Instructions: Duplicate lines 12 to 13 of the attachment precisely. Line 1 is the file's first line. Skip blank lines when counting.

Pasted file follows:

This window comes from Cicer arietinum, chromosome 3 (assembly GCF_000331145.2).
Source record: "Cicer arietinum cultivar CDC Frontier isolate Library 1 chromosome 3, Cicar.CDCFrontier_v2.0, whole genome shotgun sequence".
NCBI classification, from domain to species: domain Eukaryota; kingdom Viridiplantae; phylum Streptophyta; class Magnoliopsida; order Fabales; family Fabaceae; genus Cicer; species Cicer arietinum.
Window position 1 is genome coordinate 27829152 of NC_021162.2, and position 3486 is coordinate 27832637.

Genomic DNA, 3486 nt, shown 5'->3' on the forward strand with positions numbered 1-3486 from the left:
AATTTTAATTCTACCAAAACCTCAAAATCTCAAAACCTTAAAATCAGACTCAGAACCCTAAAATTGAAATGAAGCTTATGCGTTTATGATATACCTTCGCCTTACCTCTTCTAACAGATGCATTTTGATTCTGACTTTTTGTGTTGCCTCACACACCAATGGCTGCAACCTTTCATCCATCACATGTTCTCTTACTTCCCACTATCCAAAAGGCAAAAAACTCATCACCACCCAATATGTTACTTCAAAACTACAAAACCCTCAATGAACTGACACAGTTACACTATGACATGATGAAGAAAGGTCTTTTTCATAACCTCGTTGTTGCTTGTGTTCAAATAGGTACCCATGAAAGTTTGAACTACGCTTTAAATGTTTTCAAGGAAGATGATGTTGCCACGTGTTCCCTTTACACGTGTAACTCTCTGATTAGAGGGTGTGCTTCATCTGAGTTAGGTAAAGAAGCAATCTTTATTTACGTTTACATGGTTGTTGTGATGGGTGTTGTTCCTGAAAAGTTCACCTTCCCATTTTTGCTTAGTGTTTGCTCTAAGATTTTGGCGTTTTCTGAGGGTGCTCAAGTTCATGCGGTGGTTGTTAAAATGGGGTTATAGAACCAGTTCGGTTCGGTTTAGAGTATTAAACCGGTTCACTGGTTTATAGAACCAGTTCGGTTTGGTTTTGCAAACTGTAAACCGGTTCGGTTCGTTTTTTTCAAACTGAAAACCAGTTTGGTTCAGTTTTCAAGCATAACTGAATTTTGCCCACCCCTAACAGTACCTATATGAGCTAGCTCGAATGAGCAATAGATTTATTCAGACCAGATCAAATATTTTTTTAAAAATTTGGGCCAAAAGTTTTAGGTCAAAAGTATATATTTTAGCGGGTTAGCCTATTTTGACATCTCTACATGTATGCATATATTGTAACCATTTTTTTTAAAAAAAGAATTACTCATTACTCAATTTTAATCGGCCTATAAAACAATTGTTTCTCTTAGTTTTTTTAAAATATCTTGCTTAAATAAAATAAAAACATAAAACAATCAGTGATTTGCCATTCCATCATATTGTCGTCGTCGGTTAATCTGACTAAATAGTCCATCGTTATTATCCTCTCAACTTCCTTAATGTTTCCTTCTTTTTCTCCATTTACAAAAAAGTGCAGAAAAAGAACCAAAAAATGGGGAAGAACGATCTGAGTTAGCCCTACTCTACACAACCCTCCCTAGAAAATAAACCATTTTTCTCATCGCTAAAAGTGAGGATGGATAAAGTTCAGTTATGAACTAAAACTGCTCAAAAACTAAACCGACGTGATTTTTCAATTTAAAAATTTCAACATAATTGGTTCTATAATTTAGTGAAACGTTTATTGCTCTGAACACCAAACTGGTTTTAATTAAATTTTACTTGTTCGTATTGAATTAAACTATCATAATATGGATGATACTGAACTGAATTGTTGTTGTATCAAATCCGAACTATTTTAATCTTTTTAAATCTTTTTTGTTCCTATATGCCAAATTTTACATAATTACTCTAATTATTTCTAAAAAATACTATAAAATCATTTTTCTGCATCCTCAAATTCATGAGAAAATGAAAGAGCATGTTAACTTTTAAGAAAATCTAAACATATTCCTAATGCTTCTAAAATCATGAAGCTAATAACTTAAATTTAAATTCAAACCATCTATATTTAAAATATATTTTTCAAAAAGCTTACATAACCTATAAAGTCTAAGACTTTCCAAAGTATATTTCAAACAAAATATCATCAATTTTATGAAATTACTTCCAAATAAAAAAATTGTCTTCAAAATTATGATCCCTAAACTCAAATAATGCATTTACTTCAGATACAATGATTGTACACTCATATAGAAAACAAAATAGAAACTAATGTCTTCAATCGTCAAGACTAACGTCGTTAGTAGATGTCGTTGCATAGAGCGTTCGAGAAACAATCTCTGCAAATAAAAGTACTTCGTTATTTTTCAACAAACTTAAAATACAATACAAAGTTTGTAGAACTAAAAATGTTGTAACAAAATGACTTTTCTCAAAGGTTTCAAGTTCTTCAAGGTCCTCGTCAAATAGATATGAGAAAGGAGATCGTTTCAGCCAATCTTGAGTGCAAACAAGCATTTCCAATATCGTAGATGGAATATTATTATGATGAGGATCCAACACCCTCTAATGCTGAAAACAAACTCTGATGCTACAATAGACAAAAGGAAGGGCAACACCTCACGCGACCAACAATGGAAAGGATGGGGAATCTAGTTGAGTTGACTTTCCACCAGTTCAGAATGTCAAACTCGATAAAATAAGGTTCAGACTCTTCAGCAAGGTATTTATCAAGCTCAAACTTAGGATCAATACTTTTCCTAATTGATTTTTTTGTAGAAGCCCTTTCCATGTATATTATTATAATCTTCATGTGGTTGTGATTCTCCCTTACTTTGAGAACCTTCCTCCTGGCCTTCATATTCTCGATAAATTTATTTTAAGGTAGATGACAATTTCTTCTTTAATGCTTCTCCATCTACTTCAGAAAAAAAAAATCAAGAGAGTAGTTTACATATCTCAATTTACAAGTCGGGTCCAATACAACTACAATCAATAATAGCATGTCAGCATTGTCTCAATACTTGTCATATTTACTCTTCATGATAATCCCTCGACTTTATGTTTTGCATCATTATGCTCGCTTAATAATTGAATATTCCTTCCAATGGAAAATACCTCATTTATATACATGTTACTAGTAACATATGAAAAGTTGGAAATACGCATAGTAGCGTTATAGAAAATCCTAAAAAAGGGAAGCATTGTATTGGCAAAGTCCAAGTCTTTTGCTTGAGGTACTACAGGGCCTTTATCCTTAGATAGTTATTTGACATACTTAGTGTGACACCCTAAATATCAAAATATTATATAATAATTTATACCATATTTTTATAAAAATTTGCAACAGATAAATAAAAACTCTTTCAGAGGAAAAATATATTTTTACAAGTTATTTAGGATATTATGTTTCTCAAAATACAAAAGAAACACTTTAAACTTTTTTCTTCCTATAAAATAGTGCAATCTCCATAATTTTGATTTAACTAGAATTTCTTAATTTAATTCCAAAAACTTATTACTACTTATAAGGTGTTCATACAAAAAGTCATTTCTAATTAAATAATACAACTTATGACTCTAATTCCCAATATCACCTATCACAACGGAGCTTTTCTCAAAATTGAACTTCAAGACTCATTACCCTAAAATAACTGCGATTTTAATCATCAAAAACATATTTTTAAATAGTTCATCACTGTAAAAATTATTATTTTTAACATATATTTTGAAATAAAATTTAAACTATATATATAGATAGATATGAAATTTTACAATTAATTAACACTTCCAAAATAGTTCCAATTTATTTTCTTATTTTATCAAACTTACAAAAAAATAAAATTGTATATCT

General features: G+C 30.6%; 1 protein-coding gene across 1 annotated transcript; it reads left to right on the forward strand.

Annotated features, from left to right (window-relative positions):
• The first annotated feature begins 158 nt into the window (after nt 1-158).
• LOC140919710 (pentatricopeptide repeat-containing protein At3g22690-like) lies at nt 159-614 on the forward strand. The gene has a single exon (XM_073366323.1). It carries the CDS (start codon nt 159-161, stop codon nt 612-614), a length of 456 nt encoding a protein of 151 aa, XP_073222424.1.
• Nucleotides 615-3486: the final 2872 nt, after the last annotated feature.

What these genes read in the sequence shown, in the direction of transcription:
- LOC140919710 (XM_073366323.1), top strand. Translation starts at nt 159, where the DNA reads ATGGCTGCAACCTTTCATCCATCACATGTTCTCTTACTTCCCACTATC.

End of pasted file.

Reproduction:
What these genes read in the sequence shown, in the direction of transcription:
- LOC140919710 (XM_073366323.1), top strand. Translation starts at nt 159, where the DNA reads ATGGCTGCAACCTTTCATCCATCACATGTTCTCTTACTTCCCACTATC.